Bridie Gallagher is Managing Director at the digital marketing agency Glass Digital. Here, she shares her top tips for business owners who are struggling to recruit women for their senior roles.
Women in business are a force to be reckoned with. Studies have shown that companies with a large proportion of women in senior roles are typically the most successful (McKinsey & Company), and companies founded by women are much more likely to survive (KSA Group Limited).
Yet, we still have a way to go when it comes to attracting women to apply for companies’ leading positions.
The good news is that things are improving: for example, on International Women’s Day 2018, the Department for Business, Energy and Industrial Strategy announced that 75 per cent of UK businesses had women in senior positions, which was up from 59 per cent in the previous year. But that still leaves room from improvement, so it’s vital that we’re all taking more steps to encourage women to apply for our more senior job vacancies. And, I’m going to share my top tips for doing that here.
Try to include more than one woman in your shortlists
Some corporations have already decided to ban all-male shortlists in an effort to promote gender equality within their businesses. But government advice claims that this just isn’t enough — for any headway to be made, shortlists need to have more than one woman on them.
This is because, if only one in a group of four candidates is a woman, this gives the impression that a man is going to be more suited to the job. And, this leaves the female candidate with little to no chance of progressing to the next stage (The Behavioural Insights Team). While getting rid of all-male shortlists is certainly a step in the right direction, it doesn’t necessarily improve a woman’s chance of securing a senior position, so more needs to be done.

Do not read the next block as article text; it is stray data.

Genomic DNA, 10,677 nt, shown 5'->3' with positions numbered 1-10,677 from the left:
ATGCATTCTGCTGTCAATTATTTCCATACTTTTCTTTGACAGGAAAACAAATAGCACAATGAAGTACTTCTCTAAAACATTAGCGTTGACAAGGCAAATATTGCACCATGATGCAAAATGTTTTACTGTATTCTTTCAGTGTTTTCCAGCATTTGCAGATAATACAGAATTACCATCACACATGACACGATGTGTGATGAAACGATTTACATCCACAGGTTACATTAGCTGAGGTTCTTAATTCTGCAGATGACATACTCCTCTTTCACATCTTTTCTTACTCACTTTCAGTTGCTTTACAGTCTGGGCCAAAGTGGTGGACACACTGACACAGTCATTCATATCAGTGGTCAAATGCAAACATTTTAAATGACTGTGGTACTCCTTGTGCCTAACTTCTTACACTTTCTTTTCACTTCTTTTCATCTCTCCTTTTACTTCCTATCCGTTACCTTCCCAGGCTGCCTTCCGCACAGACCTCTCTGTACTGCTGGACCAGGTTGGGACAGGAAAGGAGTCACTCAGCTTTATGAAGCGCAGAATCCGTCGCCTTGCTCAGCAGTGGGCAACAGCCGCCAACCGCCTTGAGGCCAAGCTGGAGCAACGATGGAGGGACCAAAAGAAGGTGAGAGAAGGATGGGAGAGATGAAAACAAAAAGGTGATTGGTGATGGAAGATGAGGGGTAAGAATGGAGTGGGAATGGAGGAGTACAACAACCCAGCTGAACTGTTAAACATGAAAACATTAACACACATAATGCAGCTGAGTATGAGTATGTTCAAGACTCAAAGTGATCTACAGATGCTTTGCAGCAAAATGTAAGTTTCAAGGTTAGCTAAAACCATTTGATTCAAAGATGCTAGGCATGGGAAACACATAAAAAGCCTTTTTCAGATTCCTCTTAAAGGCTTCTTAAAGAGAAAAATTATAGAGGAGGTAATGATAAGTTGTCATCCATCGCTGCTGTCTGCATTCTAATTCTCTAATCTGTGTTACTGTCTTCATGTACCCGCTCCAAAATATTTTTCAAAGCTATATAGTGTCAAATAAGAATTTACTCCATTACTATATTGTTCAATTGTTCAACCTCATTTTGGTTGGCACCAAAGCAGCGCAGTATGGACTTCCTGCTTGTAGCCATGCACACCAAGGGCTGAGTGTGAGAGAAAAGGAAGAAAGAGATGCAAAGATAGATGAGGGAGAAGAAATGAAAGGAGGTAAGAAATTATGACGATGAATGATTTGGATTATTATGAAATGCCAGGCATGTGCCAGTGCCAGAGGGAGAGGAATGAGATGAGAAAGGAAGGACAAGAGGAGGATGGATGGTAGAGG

Ensure your job ads are female-friendly
It might not be intentional, but there’s a chance your job ads could be deterring women from applying to fill your senior roles. So, I would recommend reviewing everything from the imagery to the language you use.
For example, if you typically promote your vacancies using images of businessmen but no women, this can send the message that your company is a bit of a boys’ club. It can also make it difficult for women to imagine themselves in the job you’re looking to fill — representation is everything, so it’s a good idea to make your job ad imagery more diverse.
When listing the skills you need applicants to have, it’s also a good idea to focus on the core competencies. According to an internal report from Hewlett Packard, men will often apply for a job when they meet 60 per cent of the requirements, while women will typically only throw their hat into the ring if they feel that they’re 100 per. cent qualified. So, you can help to level the playing field by giving potential applicants fewer requirements to tick off the list. It’s all about finding the perfect balance between giving potential applicants enough information about the job, but not listing so many requirements that even well-suited women will think the role is above them.